By Nita Johnson
LAUREL COUNTY, Ky. —
A weekend visit to my cousin’s home in Ohio is always a welcome change of pace in the routine that defines my life away from work.
Though most visits to my northern family members revolves around some special family event, the latest visit offered some ‘down time’ that focused on just visiting. Friday night was relaxing conversation in the hot tub, and Saturday brought shopping at Burlington Coat Factory that netted granddaughter Hannah with some very nice quality school clothes at unbelievably low prices. Saturday night I enjoyed a nice dinner with Doris and husband Tim and cousin Rob and wife Geri, who celebrated their 30th wedding anniversary on July 17.
My cousins are the product of the mass exit of Kentuckians to the Ohio factory work not offered in the London area when their father, Fred Hedrick, reached adulthood. For more than 30 years he worked for the Formica company until medical problems forced an early exit from the work force. His wife, also a transplanted Kentuckian, worked various jobs to help support the family and was the example of what I wanted once I reached adulthood.
My family has a strong background in work ethics. The sole reason for unemployment is a layoff or a family emergency or situation in which constant and/or consistent care is required. Although my grandmother and mother were not ‘gainfully employed’ in the public sector, they worked hard to raise a garden, do manual work such as carrying in buckets of coal for the heater, drawing water from the well that brought rave reviews from those subjected to “city water.” Once a garden was plowed and disked, Mammaw worked daily to control the weeds without the dream or convenience of a tiller.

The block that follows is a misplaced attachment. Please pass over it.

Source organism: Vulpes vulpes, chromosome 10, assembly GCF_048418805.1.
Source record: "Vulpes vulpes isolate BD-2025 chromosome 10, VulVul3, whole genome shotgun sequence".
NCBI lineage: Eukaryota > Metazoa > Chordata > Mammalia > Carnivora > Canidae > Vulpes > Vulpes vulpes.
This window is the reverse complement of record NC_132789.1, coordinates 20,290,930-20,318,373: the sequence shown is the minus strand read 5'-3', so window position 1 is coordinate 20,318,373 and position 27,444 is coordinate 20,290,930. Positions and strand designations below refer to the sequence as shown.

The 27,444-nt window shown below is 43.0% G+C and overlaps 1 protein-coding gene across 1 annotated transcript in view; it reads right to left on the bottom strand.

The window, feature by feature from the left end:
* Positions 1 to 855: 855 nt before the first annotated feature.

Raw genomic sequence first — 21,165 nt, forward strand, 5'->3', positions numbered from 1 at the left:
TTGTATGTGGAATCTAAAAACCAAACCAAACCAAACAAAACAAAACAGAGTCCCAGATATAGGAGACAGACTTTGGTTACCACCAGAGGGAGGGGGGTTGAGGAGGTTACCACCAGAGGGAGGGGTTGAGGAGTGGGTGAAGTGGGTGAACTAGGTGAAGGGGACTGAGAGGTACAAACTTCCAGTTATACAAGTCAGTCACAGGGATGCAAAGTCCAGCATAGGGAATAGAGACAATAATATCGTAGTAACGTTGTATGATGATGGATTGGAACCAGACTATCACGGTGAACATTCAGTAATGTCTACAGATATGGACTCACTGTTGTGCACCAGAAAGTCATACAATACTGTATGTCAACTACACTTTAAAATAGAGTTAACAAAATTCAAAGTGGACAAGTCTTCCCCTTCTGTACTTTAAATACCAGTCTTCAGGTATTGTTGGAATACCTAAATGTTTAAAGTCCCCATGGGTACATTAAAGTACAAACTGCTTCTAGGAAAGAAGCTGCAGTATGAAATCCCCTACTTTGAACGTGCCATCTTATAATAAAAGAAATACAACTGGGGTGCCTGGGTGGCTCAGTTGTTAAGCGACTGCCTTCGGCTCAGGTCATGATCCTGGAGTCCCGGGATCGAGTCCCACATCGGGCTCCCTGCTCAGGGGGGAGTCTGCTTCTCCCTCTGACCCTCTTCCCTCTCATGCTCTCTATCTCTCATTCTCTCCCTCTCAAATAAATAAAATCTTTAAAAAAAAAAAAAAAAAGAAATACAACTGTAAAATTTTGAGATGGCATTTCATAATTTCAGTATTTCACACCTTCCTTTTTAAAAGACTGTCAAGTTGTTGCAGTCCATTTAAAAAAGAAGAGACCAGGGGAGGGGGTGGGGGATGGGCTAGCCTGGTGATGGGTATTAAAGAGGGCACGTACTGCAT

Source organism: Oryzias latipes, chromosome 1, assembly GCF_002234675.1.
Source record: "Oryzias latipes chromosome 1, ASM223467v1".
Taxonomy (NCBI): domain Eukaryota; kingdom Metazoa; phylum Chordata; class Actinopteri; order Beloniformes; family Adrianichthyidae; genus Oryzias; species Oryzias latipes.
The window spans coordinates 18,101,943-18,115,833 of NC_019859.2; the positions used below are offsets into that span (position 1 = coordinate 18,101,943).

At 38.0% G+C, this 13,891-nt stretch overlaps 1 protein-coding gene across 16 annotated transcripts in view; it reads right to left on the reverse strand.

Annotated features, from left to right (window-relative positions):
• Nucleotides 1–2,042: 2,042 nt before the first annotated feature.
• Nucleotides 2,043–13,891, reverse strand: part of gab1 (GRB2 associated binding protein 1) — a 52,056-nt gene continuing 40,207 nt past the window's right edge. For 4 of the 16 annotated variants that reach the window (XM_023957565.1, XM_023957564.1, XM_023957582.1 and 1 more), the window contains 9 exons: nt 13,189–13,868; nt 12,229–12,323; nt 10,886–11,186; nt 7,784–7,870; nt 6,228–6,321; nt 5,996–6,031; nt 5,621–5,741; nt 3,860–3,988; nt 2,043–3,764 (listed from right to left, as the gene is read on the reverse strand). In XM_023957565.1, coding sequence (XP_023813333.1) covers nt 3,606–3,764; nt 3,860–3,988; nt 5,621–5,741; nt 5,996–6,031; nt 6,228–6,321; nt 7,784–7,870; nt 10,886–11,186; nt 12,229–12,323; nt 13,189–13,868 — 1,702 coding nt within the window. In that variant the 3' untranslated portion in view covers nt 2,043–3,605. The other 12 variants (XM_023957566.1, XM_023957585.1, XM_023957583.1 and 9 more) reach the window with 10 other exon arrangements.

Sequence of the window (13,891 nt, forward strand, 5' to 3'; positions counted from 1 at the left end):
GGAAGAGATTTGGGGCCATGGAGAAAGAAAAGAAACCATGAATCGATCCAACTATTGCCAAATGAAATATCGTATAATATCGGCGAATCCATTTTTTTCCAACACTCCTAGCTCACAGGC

Those work ethics passed on to the six grandchildren of Ida Miller Hedrick, known to most as “Aunt Ida.” While none of us can boast of great riches, we have come from little of nothing and have survived as a productive part of the country’s work force. All men in the family (including my own husband) perform skilled and sometimes dangerous labor. Rob installs glass windows into multi-story office buildings. Jim, who lives in Casey County, Ky., operates a crane on construction sites. Palmer operates heavy equipment in road construction and Tim does industrial and commercial door and window installation.
The women learned young about secretarial and administrative work, using their typing abilities to make a decent living that has contributed to the household income.
We have our memories, we’ve had our trials, but the joy of being together and sharing laughter and good times prevails over all else. It is the legacy instilled by our grandmother, continued by her children, and now passed on to the grandchildren of her grandchildren.
A weekend at Doris’ is a reminder of our own youth when I would spend weeks of summer vacation at their home, and their family would spend vacation time with us. Birthdays, holidays, and special occasions were not complete without my cousins’ presence. We still laugh about how we exchanged pajamas during our younger years and we were astonished when our daughters, Heather and LeeAnn, did the same thing when they were younger, although completely unaware of our ‘family tradition.’
As the sole two granddaughters in the family, Doris and I have evolved to the matriarchs of the family and of family tradition. We insist upon placing flowers on the grave sites of our parents, we insist on our children participating in certain events related to the family, we plan family get-togethers and we cherish the memories we had as children. It was inevitable that my granddaughter Hannah spend some time with Doris’ granddaughter Hailee (named partially after my mother and born on Mom’s birthday) during our visit. It is a tradition that we were eager to continue and one I hope will continue to future generations.